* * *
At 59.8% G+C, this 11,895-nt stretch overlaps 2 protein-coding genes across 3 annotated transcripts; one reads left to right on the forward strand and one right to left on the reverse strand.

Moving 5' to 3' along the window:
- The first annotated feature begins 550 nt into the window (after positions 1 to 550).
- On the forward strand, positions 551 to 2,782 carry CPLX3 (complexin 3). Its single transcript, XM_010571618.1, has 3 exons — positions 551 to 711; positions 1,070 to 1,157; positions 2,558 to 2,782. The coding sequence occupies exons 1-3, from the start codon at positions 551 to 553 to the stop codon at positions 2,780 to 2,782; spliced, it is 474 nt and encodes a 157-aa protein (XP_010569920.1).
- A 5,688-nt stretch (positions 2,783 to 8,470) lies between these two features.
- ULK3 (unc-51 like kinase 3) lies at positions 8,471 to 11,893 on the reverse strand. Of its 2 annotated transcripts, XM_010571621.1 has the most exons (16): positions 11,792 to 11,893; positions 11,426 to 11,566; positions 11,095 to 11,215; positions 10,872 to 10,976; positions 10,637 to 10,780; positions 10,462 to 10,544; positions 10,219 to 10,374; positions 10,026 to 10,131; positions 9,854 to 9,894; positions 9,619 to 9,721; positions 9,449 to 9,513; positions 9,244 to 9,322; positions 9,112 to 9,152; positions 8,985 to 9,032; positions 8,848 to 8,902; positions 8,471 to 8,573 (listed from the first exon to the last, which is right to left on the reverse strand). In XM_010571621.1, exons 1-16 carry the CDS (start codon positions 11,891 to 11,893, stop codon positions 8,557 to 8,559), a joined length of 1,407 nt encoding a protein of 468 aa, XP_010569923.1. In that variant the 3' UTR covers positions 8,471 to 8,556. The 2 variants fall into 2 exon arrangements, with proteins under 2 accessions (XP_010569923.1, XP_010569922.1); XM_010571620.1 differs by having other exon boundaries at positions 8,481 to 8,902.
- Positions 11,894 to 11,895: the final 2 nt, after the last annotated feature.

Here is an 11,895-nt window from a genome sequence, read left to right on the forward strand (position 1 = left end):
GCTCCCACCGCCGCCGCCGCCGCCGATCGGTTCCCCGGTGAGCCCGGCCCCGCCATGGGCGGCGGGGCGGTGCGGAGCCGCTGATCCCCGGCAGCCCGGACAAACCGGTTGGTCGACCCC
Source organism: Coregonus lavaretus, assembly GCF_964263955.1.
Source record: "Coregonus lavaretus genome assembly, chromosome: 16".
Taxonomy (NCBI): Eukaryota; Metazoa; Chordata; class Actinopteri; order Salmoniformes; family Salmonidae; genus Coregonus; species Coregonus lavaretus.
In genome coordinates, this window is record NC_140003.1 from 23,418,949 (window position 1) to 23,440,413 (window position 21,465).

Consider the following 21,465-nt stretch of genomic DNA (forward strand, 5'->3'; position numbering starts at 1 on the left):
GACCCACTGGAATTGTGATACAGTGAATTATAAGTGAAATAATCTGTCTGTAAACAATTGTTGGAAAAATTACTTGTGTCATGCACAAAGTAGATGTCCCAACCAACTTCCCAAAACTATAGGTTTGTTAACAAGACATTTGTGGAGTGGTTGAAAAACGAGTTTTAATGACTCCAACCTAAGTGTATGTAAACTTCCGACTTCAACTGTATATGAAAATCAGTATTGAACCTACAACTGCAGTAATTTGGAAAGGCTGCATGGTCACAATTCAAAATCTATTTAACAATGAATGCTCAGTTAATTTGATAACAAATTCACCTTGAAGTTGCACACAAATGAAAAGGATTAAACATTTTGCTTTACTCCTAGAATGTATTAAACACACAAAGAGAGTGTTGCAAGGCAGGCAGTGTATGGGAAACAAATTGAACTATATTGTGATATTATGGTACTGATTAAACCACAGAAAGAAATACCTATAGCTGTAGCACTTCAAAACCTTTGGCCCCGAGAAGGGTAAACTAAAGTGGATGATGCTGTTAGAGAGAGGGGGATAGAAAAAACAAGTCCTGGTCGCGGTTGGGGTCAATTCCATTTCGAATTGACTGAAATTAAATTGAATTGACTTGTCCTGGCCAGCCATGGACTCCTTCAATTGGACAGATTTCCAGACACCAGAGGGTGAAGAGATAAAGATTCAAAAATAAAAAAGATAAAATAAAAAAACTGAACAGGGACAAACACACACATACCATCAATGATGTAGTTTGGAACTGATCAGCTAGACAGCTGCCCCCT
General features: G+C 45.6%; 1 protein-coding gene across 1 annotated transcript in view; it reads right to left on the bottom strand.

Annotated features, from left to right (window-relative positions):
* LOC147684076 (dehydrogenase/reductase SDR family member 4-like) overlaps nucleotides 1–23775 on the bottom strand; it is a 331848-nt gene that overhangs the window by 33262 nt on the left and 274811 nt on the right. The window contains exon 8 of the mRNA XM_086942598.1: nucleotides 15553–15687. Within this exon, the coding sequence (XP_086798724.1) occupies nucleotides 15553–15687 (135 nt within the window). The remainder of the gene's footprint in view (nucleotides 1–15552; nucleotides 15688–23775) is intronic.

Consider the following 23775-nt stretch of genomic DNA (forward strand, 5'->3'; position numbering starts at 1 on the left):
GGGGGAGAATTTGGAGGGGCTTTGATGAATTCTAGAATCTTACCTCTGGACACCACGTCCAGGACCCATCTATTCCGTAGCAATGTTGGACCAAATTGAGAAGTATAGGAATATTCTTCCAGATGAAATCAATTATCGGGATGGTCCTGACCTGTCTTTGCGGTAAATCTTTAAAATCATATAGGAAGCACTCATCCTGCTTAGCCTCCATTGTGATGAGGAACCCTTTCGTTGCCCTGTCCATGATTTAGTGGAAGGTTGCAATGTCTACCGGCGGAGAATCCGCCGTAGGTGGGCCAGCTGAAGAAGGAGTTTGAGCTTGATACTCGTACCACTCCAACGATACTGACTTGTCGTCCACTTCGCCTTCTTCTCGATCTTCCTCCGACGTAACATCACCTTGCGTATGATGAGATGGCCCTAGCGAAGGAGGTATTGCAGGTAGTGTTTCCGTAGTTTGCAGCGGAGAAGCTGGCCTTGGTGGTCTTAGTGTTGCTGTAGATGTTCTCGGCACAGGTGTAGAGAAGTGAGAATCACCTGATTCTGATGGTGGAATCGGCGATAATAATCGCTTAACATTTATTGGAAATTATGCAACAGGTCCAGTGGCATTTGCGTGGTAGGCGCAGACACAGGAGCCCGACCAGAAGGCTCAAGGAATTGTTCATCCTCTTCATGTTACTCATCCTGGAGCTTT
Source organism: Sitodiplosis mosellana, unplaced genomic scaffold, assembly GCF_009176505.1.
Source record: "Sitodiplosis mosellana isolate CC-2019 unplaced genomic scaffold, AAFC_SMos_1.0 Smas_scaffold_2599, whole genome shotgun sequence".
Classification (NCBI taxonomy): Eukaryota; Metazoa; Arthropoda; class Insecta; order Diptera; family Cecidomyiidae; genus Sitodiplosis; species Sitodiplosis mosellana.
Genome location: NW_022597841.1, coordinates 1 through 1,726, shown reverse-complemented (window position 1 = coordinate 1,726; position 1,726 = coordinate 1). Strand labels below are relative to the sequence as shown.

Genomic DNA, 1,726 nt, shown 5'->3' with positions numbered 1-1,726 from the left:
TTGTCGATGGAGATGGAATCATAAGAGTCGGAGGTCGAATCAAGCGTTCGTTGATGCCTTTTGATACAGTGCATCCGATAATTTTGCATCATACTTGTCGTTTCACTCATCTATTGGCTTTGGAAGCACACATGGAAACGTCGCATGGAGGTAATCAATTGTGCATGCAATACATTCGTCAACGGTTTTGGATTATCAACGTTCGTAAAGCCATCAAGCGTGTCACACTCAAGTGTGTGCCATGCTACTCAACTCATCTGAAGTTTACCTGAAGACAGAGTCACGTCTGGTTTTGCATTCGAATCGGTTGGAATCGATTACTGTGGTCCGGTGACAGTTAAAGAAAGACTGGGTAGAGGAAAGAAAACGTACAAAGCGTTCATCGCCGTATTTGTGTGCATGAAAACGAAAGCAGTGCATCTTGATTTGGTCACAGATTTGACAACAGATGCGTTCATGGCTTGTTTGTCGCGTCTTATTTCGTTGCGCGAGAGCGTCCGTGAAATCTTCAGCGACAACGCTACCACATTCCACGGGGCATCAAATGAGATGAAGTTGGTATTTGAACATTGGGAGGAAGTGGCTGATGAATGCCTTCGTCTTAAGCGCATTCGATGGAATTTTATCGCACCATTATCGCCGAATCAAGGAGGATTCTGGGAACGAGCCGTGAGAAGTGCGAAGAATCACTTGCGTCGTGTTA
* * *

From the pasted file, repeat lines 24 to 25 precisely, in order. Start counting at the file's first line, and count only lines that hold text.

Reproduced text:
Genome location: NW_022597841.1, coordinates 1 through 1,726, shown reverse-complemented (window position 1 = coordinate 1,726; position 1,726 = coordinate 1). Strand labels below are relative to the sequence as shown.

Genomic DNA, 1,726 nt, shown 5'->3' with positions numbered 1-1,726 from the left: